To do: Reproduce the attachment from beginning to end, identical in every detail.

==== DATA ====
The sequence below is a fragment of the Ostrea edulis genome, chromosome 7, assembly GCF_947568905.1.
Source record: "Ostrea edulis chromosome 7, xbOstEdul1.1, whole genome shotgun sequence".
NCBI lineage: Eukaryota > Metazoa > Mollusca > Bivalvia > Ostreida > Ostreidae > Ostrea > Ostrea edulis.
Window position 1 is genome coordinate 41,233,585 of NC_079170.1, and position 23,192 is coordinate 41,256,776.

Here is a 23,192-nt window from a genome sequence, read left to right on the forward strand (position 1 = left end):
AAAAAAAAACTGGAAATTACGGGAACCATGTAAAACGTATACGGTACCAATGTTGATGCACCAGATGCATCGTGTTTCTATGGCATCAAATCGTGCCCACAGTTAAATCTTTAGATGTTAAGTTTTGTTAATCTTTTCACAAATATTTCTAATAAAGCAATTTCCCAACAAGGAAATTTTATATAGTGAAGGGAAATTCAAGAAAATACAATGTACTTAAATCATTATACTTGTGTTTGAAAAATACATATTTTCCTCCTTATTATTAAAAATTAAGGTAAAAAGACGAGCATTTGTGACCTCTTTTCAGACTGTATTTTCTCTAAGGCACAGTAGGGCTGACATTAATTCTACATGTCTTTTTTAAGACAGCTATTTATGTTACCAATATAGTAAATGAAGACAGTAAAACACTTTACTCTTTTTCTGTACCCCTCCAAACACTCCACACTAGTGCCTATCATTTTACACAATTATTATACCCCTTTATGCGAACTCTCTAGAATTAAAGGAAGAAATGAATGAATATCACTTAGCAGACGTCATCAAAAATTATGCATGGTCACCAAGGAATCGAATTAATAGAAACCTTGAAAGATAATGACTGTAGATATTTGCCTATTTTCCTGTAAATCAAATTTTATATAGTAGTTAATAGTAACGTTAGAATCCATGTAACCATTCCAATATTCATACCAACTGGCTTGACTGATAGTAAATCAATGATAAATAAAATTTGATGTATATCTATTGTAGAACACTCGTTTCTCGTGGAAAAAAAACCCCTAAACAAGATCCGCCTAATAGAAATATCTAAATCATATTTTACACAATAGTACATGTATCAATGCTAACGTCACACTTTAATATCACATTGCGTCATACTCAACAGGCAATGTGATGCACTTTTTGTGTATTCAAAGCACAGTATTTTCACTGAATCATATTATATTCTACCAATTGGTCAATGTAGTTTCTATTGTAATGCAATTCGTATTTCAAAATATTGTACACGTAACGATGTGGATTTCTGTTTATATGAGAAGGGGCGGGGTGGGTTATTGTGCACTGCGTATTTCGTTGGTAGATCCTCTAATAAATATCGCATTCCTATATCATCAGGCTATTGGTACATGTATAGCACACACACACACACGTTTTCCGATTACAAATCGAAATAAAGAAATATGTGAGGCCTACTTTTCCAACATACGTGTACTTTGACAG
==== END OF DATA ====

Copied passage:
The sequence below is a fragment of the Ostrea edulis genome, chromosome 7, assembly GCF_947568905.1.
Source record: "Ostrea edulis chromosome 7, xbOstEdul1.1, whole genome shotgun sequence".
NCBI lineage: Eukaryota > Metazoa > Mollusca > Bivalvia > Ostreida > Ostreidae > Ostrea > Ostrea edulis.
Window position 1 is genome coordinate 41,233,585 of NC_079170.1, and position 23,192 is coordinate 41,256,776.

Here is a 23,192-nt window from a genome sequence, read left to right on the forward strand (position 1 = left end):
AAAAAAAAACTGGAAATTACGGGAACCATGTAAAACGTATACGGTACCAATGTTGATGCACCAGATGCATCGTGTTTCTATGGCATCAAATCGTGCCCACAGTTAAATCTTTAGATGTTAAGTTTTGTTAATCTTTTCACAAATATTTCTAATAAAGCAATTTCCCAACAAGGAAATTTTATATAGTGAAGGGAAATTCAAGAAAATACAATGTACTTAAATCATTATACTTGTGTTTGAAAAATACATATTTTCCTCCTTATTATTAAAAATTAAGGTAAAAAGACGAGCATTTGTGACCTCTTTTCAGACTGTATTTTCTCTAAGGCACAGTAGGGCTGACATTAATTCTACATGTCTTTTTTAAGACAGCTATTTATGTTACCAATATAGTAAATGAAGACAGTAAAACACTTTACTCTTTTTCTGTACCCCTCCAAACACTCCACACTAGTGCCTATCATTTTACACAATTATTATACCCCTTTATGCGAACTCTCTAGAATTAAAGGAAGAAATGAATGAATATCACTTAGCAGACGTCATCAAAAATTATGCATGGTCACCAAGGAATCGAATTAATAGAAACCTTGAAAGATAATGACTGTAGATATTTGCCTATTTTCCTGTAAATCAAATTTTATATAGTAGTTAATAGTAACGTTAGAATCCATGTAACCATTCCAATATTCATACCAACTGGCTTGACTGATAGTAAATCAATGATAAATAAAATTTGATGTATATCTATTGTAGAACACTCGTTTCTCGTGGAAAAAAAACCCCTAAACAAGATCCGCCTAATAGAAATATCTAAATCATATTTTACACAATAGTACATGTATCAATGCTAACGTCACACTTTAATATCACATTGCGTCATACTCAACAGGCAATGTGATGCACTTTTTGTGTATTCAAAGCACAGTATTTTCACTGAATCATATTATATTCTACCAATTGGTCAATGTAGTTTCTATTGTAATGCAATTCGTATTTCAAAATATTGTACACGTAACGATGTGGATTTCTGTTTATATGAGAAGGGGCGGGGTGGGTTATTGTGCACTGCGTATTTCGTTGGTAGATCCTCTAATAAATATCGCATTCCTATATCATCAGGCTATTGGTACATGTATAGCACACACACACACACGTTTTCCGATTACAAATCGAAATAAAGAAATATGTGAGGCCTACTTTTCCAACATACGTGTACTTTGACAG